“One moment of patience may prevent disaster; one moment of impatience may ruin a life.” Many damaging things happen because we aren’t patient enough. Often, we rush ahead, ignore the warning signs, and suffer harm that patience would have prevented.
“Deep in your heart it is not guidance that you want as much as a guide” (John White). When the path before us is uncertain, we need not only facts and information; we need a friendly person who will guide us by leading us and supporting us.
Two things are necessary. The first is to develop our own individuality, and the second is to accept the individuality of others. This doesn’t mean condoning wrongdoing or immorality. Within the limits of what is right, it means rejoicing in variety.
None of us had homes that were perfect, but despite that fact, most of us can look back with a good deal of gratitude. Somehow we survived the mistakes that were made, and now it’s nourishing to remember the environment where we got our start.
We tend to take on fewer new projects when we reach old age, but even then it’s healthy to keep pushing ourselves to be creative. Every day there is something new we can make, even if it’s only a small thing, and it’s good for us to keep on trying.
When you decide on your direction and commit to following it, you’ll find yourself filled with a motivation you’ve probably not known before. “To grow and know what one is growing towards — that is the source of all strength and confidence in life.”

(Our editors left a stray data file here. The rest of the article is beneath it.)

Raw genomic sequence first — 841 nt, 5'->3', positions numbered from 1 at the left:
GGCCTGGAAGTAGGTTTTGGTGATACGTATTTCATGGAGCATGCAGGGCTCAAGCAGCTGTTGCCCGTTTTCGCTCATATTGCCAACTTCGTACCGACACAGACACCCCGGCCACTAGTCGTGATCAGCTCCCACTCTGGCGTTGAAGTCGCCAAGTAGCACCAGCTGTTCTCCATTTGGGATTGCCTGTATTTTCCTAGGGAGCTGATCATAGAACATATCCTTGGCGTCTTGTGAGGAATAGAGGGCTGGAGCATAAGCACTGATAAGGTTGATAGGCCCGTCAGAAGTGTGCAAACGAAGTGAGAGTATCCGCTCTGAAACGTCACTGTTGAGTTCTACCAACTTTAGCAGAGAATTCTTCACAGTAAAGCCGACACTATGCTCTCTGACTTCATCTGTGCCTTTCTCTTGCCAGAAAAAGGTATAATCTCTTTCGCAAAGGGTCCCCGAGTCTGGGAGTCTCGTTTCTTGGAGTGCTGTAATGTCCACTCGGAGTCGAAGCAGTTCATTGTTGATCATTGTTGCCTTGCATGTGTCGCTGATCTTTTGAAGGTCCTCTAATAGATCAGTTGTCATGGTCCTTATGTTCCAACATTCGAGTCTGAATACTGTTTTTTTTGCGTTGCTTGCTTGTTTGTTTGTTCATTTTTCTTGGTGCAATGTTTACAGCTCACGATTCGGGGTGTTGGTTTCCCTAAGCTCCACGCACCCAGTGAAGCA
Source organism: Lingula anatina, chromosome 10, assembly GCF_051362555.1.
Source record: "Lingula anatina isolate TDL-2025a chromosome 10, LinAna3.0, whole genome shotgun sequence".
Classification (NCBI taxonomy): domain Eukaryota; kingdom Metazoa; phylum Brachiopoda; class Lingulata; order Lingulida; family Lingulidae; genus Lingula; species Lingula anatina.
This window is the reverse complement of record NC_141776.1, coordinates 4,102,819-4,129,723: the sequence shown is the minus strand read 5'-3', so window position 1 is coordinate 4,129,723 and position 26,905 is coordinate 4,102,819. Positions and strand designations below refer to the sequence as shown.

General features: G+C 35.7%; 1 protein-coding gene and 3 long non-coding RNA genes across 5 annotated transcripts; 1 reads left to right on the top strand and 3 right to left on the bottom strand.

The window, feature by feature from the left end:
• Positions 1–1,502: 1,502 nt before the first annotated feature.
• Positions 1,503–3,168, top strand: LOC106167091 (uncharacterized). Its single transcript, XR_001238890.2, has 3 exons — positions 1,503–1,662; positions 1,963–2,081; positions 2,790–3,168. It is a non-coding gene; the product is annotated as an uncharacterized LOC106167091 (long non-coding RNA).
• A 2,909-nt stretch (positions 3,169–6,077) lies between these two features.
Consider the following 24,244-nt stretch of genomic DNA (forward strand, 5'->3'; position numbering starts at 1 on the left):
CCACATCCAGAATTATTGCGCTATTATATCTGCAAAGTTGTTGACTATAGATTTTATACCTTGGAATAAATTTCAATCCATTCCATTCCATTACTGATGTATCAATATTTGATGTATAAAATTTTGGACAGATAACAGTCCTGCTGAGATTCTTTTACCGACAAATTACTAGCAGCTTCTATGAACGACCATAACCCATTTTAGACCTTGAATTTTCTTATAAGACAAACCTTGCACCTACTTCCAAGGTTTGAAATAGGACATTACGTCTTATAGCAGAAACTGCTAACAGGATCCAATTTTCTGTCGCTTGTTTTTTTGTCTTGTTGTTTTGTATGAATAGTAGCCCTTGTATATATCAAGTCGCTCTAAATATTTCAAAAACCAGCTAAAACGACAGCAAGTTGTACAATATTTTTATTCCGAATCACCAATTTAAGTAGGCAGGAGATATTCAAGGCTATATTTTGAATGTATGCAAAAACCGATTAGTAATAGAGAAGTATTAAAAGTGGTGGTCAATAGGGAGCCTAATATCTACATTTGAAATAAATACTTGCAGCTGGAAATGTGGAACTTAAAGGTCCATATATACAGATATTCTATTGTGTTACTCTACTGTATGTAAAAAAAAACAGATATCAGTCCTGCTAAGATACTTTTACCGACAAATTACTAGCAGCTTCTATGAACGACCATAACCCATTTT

Thomas Edison lived well before our times, but his words are still true: “We do not know one millionth of one percent about anything.” Even in subject areas that are well-trodden, there is still much that we might profitably give our minds to.
We will never understand everything about the world, but what understandings we do gain should be enjoyed. And since almost every understanding corrects some previous misunderstanding, growth in our understanding requires humility.
Whether due to negligence, irresponsibility, or outright wrongdoing, we haven’t made the progress toward our goals that we should have. Even so, we’re not captives of our past. “What is important is not where you came from but where you are going.”
We may be behind schedule in acquiring the wisdom that goes with maturity, but we can start working on it right now. We can make up for lost time. And the best way to do that is to start listening (with an open mind) when mature people are speaking.